Another Monday Morning
The childrens giggling wakes me from my slumber. I hear them bounding down the hallway and come tumbling into our room. I can barely see the twin boys little blonde heads over the foot of my bed.
“Daddy! Daddy” they cry as I roll over and groan. My wife just laughs. “Let daddy wake up first!”, she swoons.
The children run down the stairs, I can hear them skipping stairs and racing all the way to the bottom. I don’t feel like getting out of bed. I never do anymore.
“It’s your brothers birthday today! Don’t forget to call him” my wife reminds me. She slides out of bed, slipping on her red robe over her translucent silk night gown.
“I’ll have breakfast waiting, you’re favorite; pancakes and eggs!” she says as she kisses me on the nose. I reach for the phone as my wife puts her slippers on.
I dial a number i’ve known all my life. It doesn’t require any thought, not that I would have been able to produce any this early anyway. I here the dial tone and a calming voice.
“I’ll see you in fifteen minutes” I say as I hang up. I crawl out of bed and begin to make my way downstairs, the aroma of fresh cooked omelettes and pancakes pulling me towards the kitchen.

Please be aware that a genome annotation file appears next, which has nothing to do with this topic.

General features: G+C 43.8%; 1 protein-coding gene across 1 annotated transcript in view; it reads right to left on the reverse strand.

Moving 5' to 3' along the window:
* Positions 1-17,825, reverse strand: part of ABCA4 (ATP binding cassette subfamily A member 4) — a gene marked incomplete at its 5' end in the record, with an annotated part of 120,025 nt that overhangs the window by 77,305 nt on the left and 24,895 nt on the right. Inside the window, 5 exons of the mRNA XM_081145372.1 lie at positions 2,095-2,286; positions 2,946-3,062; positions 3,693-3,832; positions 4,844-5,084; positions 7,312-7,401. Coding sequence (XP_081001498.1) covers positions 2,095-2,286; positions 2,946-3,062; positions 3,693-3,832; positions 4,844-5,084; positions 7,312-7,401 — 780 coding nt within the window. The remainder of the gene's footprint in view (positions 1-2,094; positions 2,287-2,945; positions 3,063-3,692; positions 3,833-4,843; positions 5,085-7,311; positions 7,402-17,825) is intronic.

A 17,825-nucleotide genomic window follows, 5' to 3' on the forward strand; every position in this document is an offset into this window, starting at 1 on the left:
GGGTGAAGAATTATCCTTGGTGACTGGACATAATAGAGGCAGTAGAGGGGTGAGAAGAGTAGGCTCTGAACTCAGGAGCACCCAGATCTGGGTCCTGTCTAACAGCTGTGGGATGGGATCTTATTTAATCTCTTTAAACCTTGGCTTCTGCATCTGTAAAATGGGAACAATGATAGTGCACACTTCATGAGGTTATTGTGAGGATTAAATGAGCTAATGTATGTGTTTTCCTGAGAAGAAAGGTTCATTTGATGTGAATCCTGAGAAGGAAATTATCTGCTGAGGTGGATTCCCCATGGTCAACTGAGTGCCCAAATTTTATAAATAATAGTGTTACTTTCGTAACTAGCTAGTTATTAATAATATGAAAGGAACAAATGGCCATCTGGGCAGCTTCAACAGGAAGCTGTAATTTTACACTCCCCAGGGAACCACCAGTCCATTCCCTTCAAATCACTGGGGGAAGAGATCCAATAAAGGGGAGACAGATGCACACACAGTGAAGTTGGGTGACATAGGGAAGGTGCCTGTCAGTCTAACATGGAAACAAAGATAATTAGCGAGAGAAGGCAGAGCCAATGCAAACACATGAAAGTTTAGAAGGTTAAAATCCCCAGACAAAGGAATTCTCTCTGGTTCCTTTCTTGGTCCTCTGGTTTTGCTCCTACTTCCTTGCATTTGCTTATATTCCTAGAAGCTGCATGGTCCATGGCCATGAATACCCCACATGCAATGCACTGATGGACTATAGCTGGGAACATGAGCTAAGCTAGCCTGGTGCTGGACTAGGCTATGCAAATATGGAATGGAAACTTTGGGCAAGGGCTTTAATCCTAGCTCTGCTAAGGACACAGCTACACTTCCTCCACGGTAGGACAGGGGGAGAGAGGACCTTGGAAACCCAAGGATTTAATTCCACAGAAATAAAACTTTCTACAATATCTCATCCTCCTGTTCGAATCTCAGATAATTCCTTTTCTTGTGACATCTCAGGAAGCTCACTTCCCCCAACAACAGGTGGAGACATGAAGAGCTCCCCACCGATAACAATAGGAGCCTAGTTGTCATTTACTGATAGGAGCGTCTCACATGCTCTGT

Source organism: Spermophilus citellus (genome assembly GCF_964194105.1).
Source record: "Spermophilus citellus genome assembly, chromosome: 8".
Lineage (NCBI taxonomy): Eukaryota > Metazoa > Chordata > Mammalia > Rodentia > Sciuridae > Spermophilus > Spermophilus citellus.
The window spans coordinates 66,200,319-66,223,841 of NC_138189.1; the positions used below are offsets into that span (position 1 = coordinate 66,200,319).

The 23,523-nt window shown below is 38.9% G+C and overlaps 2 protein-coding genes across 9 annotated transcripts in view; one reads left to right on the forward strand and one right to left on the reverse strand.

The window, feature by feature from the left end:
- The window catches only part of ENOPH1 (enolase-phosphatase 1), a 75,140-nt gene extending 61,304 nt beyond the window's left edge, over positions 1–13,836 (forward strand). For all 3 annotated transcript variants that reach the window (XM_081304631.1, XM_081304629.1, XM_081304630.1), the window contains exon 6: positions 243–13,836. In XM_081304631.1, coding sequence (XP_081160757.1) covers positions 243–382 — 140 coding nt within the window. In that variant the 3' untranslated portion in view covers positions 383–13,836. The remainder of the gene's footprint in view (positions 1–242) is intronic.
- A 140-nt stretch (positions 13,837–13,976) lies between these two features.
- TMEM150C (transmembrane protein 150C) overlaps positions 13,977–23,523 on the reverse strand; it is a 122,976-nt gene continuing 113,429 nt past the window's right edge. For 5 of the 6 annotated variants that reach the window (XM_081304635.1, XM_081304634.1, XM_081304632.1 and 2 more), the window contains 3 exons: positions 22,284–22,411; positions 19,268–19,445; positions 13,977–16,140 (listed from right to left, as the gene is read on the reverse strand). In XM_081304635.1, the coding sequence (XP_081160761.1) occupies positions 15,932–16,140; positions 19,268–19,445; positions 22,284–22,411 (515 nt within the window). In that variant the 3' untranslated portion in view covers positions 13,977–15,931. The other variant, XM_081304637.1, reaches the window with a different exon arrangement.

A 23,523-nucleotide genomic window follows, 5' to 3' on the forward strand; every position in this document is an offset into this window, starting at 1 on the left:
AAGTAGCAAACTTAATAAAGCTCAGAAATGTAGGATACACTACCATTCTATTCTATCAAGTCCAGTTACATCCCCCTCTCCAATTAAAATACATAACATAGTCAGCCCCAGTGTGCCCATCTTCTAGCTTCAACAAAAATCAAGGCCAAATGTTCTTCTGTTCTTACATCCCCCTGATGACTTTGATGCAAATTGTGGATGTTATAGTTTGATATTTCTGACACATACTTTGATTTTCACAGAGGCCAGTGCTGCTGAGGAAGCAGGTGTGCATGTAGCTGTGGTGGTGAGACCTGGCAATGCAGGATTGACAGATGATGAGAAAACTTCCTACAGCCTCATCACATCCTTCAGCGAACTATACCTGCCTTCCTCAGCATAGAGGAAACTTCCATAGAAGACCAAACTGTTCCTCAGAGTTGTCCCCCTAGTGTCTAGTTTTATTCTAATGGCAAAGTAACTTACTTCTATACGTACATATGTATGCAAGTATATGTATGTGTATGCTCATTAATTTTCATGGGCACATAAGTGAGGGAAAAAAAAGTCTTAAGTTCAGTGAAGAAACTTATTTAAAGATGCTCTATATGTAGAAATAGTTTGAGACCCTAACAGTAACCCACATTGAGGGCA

I look out the window on the way to the kitchen like I always do. It’s a cold winter day. Ominous gray clouds hang low with a thin silver frost covering the grass.
The kids schoolbus pulls up to the corner, “Don’t miss the bus!” my wife says as she grabs the boys Toy Story backpacks. One has a Woody backpack, the other Buzz LightYear.
They sling their backpacks on and rush out the door, pieces of pancakes and eggs stuck to their face. The door opens as the kids bolt for the bus, eager to begin another day.
My wife tries to keep up, but slips on the frost, yet regains her balance. She just looks back at me and smiles. In the distance I can hear the sirens of a police car getting close.
I close the door. The handle is cool to the touch. I lean my back against the door, tears welling in my eyes. The sirens are on our street. The metal is cold against my lower back.
I pray the paramedics get here before my wife returns. I lock the deadbolt. “Another fucking monday”, I think to myself as I squeeze the trigger.